The Molecule is a bicoastal (New York and Los Angeles) visual effects and motion graphics company known for its ability to create seamless visual effects shots with precise attention to detail. With a growing portfolio of work and aggressive delivery schedules, The Molecule is dedicated to using visual effects tools and techniques to create realistic shots that help drive amazing stories.
Now in its 10th year, The Molecule runs the gamut, working on feature films, episodics, and even interactive multimedia installations. They also create full-scale event graphics – including, most recently, HTC’s M9 release presentation at the Mobile World Congress in Barcelona. Its latest film & tv projects, include: “The Affair” (Showtime), “The Americans” (FX), “Nurse Jackie” (Showtime), “The Slap” (NBC), “Bloodline” (Netflix), “Happyish” (Showtime), The Giver (based on the wildly popular YA book), and Run All Night (an upcoming Liam Neeson thriller). “These projects contained shots that without mocha’s planar motion tracker would have taken much longer to accomplish,” says Chris Healer, CEO.
The constant influx of film and television projects demands the highest efficiency. The Molecule typically juggles 8 TV projects at once with 5-7 day turnarounds and 10-120 vfx shots per episode; while film projects turnarounds are longer, averaging a month or more. “We use Nuke and After Effects primarily, but also use Maya, Cinema 4D, Final Cut, and Adobe Premiere, continues Healer. “mocha Pro integrates seamlessly into our workflow, providing invaluable time savings.”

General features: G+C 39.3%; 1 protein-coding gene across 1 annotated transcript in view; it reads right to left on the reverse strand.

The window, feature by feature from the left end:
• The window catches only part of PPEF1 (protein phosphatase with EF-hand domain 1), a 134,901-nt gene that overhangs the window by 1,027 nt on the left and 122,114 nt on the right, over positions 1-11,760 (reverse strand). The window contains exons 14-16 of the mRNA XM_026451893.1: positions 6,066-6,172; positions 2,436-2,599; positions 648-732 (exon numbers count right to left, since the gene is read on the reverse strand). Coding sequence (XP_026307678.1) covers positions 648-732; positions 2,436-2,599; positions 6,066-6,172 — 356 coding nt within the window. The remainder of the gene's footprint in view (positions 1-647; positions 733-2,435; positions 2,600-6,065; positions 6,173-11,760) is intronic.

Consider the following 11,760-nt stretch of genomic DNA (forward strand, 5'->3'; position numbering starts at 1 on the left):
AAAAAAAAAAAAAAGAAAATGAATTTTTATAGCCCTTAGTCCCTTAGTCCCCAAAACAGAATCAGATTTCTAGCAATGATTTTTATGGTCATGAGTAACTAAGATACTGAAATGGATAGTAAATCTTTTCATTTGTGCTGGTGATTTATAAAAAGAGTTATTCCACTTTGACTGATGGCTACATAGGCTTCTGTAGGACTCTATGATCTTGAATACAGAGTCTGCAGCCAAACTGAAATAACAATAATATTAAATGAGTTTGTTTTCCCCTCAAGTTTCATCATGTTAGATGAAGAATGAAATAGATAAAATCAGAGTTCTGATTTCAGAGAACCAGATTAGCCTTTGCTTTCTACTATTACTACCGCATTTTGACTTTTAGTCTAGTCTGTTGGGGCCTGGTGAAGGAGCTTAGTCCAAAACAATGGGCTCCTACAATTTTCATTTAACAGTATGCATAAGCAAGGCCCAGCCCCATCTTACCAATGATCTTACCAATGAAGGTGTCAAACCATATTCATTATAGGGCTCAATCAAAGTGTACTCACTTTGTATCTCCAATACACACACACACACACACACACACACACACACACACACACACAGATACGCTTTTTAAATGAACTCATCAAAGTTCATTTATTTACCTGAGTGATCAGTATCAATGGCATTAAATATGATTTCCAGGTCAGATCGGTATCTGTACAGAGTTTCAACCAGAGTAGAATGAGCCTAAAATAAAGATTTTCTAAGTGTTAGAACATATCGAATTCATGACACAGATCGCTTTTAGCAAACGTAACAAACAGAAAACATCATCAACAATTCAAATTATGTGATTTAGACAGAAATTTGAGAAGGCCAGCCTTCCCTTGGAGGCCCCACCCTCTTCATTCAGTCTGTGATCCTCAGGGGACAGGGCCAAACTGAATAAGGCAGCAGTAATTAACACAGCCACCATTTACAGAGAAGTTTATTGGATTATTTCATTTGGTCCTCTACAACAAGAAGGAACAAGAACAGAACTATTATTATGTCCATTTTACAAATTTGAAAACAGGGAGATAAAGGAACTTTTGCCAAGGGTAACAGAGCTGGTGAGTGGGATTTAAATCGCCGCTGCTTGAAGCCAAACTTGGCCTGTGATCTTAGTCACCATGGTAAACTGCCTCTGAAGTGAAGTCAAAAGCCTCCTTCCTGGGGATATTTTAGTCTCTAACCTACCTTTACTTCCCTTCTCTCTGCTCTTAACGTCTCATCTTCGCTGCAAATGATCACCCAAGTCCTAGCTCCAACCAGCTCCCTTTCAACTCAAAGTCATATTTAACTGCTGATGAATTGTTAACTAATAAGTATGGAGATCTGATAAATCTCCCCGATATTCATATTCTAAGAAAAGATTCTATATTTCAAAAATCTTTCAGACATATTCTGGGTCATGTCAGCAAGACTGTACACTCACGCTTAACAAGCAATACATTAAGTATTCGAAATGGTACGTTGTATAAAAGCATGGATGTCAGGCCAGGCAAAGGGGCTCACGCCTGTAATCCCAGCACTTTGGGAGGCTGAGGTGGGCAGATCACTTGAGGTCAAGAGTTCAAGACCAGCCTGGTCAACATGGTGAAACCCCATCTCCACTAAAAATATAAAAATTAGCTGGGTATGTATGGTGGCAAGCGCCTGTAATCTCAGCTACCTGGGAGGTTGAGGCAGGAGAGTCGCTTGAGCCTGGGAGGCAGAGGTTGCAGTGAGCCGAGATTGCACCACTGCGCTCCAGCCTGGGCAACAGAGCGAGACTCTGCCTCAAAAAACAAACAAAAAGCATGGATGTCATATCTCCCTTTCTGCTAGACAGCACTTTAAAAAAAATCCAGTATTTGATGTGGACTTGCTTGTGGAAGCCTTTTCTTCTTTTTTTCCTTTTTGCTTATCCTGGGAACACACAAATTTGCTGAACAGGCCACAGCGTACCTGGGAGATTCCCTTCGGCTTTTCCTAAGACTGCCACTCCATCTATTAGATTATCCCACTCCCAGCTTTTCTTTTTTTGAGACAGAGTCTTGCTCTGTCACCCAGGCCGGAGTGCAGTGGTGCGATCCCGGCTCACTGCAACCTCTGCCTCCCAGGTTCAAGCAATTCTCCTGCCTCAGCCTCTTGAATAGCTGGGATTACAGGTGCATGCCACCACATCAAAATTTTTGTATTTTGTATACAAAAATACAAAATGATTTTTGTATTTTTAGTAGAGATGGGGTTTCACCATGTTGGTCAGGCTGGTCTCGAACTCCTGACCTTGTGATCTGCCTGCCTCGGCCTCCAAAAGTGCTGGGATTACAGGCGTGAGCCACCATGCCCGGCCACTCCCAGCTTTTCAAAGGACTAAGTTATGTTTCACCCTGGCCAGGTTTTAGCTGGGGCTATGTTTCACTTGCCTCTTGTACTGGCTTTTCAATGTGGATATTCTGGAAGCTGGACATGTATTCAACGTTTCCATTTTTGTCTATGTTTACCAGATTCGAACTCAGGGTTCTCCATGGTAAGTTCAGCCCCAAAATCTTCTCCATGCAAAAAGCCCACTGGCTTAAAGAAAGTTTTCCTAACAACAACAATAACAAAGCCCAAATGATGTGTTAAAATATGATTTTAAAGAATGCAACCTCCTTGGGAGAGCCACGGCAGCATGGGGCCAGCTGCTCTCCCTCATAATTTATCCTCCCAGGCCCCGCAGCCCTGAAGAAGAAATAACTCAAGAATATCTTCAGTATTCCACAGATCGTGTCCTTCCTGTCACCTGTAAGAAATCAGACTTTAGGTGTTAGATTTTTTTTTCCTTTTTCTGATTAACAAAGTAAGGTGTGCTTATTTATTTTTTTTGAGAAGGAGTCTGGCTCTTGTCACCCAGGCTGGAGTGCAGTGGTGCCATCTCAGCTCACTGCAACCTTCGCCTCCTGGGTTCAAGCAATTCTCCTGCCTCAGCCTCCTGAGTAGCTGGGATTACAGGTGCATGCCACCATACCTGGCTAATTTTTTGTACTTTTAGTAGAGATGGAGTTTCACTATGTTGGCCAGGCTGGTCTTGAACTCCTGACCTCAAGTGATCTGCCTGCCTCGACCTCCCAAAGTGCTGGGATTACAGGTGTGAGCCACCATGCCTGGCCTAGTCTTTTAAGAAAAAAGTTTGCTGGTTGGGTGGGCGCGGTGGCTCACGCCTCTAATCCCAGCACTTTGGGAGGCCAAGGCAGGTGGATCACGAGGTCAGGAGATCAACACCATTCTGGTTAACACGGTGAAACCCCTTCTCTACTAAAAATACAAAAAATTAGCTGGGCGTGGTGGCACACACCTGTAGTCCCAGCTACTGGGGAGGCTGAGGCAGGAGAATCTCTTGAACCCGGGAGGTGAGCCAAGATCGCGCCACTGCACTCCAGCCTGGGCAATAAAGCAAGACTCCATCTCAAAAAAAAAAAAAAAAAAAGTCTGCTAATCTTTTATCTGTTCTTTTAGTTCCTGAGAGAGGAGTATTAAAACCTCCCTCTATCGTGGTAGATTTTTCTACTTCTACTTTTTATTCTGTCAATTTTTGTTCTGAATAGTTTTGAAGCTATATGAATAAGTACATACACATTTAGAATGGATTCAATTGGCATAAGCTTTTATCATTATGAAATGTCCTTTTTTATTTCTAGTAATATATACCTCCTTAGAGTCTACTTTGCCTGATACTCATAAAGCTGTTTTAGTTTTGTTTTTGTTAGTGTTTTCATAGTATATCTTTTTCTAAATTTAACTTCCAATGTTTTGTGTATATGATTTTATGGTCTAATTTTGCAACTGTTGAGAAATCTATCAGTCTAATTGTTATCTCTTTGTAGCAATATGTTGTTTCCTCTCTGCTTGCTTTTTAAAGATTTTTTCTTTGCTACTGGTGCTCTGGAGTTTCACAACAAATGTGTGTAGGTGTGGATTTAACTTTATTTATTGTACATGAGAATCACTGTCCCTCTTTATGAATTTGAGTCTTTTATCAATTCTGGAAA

“mocha Pro clearly saves us more time with tracking than any other program out there.”
One of The Molecule’s latest projects was Showtime’s Golden Globe-winning steamy one hour drama “The Affair.” mocha Pro was used on both easy tasks such as motion tracking and compositing a large number of green screen shots and on cosmetic fixes that would have otherwise proved extremely difficult. “We needed to enhance the fullness of a beard at one point,” notes Healer. “The existing facial hair did not have sufficient definition for a simple 2-point tracker. mocha’s planar tracking saved us an enormous amount of time with that scene in particular.”
Another example of mocha’s ability to track even the slightest of the details can be seen in The Giver starring Meryl Streep. Her hair needed smoothing in multiple scenes. “Hair moves all at once in different sections in different ways,” comments Vicky Penzes, compositing supervisor. “mocha was essential to tracking many tiny portions of hair in an efficient and precise way.
When The Molecule isn’t relying on mocha to make quick work out of tiny hairs, they use it on more than a quarter of all the shots they output, including stabilizing, simple/complex tracking, and roto-masking. “mocha provides the fastest and simplest ways of getting wiggle-free tracking. It works better than other trackers,” adds Mark Friedman, compositing supervisor. “We sometimes even use it just to get a 1-point track because it is able to follow the tracking area better.”